Author Topic: Regarding very early 1950 Tulas  (Read 666 times)

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Online Boris Badinov

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Regarding very early 1950 Tulas
« on: September 13, 2017, 01:15:30 AM »
If 1950 Tula has the early eye-hole  receiver cover release tab will it have the 90degree gas port?

Or does the eye-hole tab overlap with the introduction of the 45degree gas port?

I ask because a member over on the akfiles claims to have found BBQ'd 1950 in a force matched 1951 stock and an early style, eyelet release tab

...for $500
« Last Edit: September 13, 2017, 01:20:19 AM by Boris Badinov »

Online Boris Badinov

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Re: Regarding very early 1950 Tulas
« Reply #1 on: September 13, 2017, 01:23:38 AM »
Price seemed a tad high for a heavy bbq refurb (apparently all metal parts match).

But if it has a 90degree gas port-- even with the bbq and forcematch stock-- it would be worth more...no? Possibly substantially more?

Offline newchi

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Re: Regarding very early 1950 Tulas
« Reply #2 on: September 13, 2017, 08:38:08 AM »
I (my dad really) have a 50 with the eye hole latch and it has the 45, for whatever thats worth.

Online running-man

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Re: Regarding very early 1950 Tulas
« Reply #3 on: September 13, 2017, 08:44:27 AM »
There is overlap.  It's not 100% clear whether the tab changed first or whether the gas block did, but based on the 10 or 15 examples I have in the database I suspect it was the gas block changing early on and then the takedown lever changing to a stamped loop tab and then shortly to the long stamped tab.  I'm out on TDY this week so I'll see if I can find some time to get some examples up later today.

$500 is not out of line for a heavy furb.  High end perhaps, but they can run in $600s if the BBQ paint is in good shape and they have blonde laminate stocks.
      

Online Boris Badinov

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Re: Regarding very early 1950 Tulas
« Reply #4 on: September 13, 2017, 08:56:56 AM »
$500 is not out of line for a heavy furb.  High end perhaps, but they can run in $600s if the BBQ paint is in good shape and they have blonde laminate stocks.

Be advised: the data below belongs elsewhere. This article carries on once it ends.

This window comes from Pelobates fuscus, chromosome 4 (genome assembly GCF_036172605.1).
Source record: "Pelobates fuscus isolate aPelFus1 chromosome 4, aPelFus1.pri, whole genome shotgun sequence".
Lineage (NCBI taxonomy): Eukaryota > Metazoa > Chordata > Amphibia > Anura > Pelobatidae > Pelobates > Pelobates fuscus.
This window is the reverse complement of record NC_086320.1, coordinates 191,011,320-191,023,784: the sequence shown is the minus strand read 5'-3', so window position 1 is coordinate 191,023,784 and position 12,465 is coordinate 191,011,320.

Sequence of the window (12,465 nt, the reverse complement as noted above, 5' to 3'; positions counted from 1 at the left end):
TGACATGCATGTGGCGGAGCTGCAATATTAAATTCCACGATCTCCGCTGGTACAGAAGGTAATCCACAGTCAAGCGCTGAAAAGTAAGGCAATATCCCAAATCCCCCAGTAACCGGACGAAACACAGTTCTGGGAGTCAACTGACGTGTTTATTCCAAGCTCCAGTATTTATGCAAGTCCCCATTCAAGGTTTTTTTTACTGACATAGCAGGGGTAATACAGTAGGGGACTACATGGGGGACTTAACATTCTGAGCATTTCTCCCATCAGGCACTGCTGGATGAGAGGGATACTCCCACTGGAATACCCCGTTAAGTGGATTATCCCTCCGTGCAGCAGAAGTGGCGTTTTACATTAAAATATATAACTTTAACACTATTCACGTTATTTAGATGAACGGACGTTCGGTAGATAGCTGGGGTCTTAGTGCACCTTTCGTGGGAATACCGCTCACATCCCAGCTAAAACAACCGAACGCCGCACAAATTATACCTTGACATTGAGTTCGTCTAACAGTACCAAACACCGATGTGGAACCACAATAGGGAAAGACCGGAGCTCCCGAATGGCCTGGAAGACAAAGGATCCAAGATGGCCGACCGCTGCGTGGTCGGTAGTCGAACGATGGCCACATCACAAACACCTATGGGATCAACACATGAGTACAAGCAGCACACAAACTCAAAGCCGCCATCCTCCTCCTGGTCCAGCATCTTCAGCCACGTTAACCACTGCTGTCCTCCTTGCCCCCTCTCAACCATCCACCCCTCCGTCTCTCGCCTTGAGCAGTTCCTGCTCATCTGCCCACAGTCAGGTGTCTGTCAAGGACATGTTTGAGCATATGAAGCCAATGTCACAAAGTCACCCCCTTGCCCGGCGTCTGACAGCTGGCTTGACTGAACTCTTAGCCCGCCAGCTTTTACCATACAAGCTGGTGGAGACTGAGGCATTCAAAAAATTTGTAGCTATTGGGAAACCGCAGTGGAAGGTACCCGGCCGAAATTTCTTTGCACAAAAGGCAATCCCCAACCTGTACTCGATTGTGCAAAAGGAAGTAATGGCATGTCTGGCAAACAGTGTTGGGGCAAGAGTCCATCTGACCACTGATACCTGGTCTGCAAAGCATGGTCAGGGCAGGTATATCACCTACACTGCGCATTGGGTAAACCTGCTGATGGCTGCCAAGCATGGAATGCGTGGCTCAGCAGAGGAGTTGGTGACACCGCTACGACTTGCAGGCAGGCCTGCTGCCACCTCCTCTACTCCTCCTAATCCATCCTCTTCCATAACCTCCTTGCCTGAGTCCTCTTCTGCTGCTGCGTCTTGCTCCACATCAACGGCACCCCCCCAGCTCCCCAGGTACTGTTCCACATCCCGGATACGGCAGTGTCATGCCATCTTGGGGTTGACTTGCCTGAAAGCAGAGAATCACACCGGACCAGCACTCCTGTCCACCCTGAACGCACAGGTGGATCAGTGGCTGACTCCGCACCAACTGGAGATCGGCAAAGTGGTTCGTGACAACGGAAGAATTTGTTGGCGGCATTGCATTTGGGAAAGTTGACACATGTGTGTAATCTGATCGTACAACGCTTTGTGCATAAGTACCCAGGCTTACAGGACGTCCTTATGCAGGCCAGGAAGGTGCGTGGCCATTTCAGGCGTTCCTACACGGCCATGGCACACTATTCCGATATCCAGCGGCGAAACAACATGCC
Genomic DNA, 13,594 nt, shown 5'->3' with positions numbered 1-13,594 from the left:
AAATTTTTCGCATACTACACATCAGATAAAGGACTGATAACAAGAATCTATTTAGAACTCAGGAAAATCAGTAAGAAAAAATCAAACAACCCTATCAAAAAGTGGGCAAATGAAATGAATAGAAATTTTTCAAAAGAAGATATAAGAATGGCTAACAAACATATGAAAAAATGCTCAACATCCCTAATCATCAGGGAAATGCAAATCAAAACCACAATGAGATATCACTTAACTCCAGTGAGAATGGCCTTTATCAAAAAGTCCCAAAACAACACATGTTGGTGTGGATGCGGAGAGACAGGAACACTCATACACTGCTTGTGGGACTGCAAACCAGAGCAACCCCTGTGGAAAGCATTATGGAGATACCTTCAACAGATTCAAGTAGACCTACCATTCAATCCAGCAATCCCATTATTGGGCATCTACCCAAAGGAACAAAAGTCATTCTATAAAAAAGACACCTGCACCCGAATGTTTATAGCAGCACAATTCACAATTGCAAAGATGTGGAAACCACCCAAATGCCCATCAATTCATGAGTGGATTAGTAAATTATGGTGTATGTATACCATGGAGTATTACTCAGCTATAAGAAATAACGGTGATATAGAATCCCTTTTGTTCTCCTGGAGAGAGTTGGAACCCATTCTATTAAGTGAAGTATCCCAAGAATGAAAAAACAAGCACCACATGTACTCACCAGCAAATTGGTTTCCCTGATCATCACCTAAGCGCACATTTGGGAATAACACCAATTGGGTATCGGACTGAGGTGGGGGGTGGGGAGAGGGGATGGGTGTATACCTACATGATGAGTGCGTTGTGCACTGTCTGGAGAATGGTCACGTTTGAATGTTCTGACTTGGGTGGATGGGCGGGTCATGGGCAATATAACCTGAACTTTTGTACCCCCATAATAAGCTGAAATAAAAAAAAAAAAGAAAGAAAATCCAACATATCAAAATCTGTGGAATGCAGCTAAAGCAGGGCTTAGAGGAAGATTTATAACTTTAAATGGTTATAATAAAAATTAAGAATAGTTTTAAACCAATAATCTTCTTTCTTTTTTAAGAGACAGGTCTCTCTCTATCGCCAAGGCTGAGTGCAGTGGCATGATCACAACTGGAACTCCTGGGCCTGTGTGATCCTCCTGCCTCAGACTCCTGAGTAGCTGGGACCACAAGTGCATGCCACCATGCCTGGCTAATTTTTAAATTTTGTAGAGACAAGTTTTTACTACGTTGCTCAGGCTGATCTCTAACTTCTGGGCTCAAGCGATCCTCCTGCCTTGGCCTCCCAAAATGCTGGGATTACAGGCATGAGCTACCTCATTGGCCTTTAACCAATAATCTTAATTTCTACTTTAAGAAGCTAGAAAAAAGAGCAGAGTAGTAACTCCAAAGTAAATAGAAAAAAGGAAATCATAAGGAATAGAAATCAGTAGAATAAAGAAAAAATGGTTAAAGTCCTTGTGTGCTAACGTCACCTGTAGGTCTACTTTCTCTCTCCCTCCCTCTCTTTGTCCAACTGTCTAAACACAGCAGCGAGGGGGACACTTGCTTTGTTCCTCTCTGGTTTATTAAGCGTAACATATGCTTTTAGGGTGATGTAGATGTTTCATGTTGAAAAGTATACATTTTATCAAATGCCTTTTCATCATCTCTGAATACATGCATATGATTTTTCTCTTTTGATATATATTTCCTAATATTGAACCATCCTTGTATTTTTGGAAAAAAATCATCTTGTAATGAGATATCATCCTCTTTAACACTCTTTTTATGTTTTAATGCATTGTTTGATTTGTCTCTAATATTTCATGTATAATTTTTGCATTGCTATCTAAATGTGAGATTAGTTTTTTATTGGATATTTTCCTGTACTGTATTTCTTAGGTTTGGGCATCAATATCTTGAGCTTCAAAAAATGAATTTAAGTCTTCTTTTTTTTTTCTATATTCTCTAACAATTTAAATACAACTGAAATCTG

Do you mean for an 1950 early style, eyelet tab rifle?

Or a 1950 with the eyelet tab AND the 90degree gas block?

Or is the 90degree gas block only very valuable on the 49 carbines?

Online running-man

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Re: Regarding very early 1950 Tulas
« Reply #5 on: September 13, 2017, 04:59:22 PM »
$500 for any heavy furb Russian. Transitional '50s generally don't have that much premium over others, maybe $50 on avg. I'd say.
      

Offline jstin2

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Re: Regarding very early 1950 Tulas
« Reply #6 on: October 17, 2017, 06:58:18 PM »
I have a refurbished 50. It has a 45 degree gas port and has a eye hole latch pin.

Offline jstin2

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Re: Regarding very early 1950 Tulas
« Reply #7 on: November 20, 2017, 10:43:50 PM »
On Canadian Gun Nutz forum under my 1950 entry a 1950 was posted with pictures. It has the engraved date, hand stamped Tula star and eyelet latch cover. It doesn't have a 90 degree gas port or spike bayonet. But it shows early a 1950 transition.  It has a refurb mark and painted, but it should help in showing how the carbine changed in 1950.

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Re: Regarding very early 1950 Tulas
« Reply #8 on: November 21, 2017, 08:26:34 AM »
I'm not finding your post there. Is it in the red rifles section?  Got a link?
      

Offline jstin2

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Re: Regarding very early 1950 Tulas
« Reply #9 on: November 21, 2017, 10:01:50 AM »
Canadian Gun Nutz - Forum - Firearm and Optics - Milsurp -  It is on page 2, 11-04-2017-10:32 PM. I am waiting for his permission to post his pictures on this forum.

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Re: Regarding very early 1950 Tulas
« Reply #10 on: November 21, 2017, 12:46:27 PM »
Ahh I was looking in red rifles.  Got it: https://www.canadiangunnutz.com/forum/showthread.php/1628049-1950-SKS-with-SPIKE-BAYONET

I have 4 ЕГ guns in the database, but three of them are '53 Izhevsks.  The 1 odd man out is an unidentified year gun:





Unfortunately, not a ton of detail in those photos, I can't make out the receiver cover stamping other than to see it's a Tula.  Very plausible it's a '50 due to the early receiver and early bolt design though.  May or may not have a 90 gas block and/or looped receiver cover takedown lever.
      

Offline jstin2

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Re: Regarding very early 1950 Tulas
« Reply #11 on: December 09, 2017, 11:38:40 PM »
This is only my observation about the transition, as I have looked at multiple 50's. I believe the spike bayonet went first, then the 90 degree port, then the engraved date and hand stamped tula star  and finally the eyelet latch cover. Later it was the spring loaded firing pin. I think that it was a case of using up what was left over from the 49's and also time saving process of stamping date and tula star. There may be a discussion about this, but during refurb things were changed at their whim. Case in fact, why does some 49's have 45 degree gas port and a blade bayonet- refurb (I have one).

Offline pcke2000

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Re: Regarding very early 1950 Tulas
« Reply #12 on: December 09, 2017, 11:47:54 PM »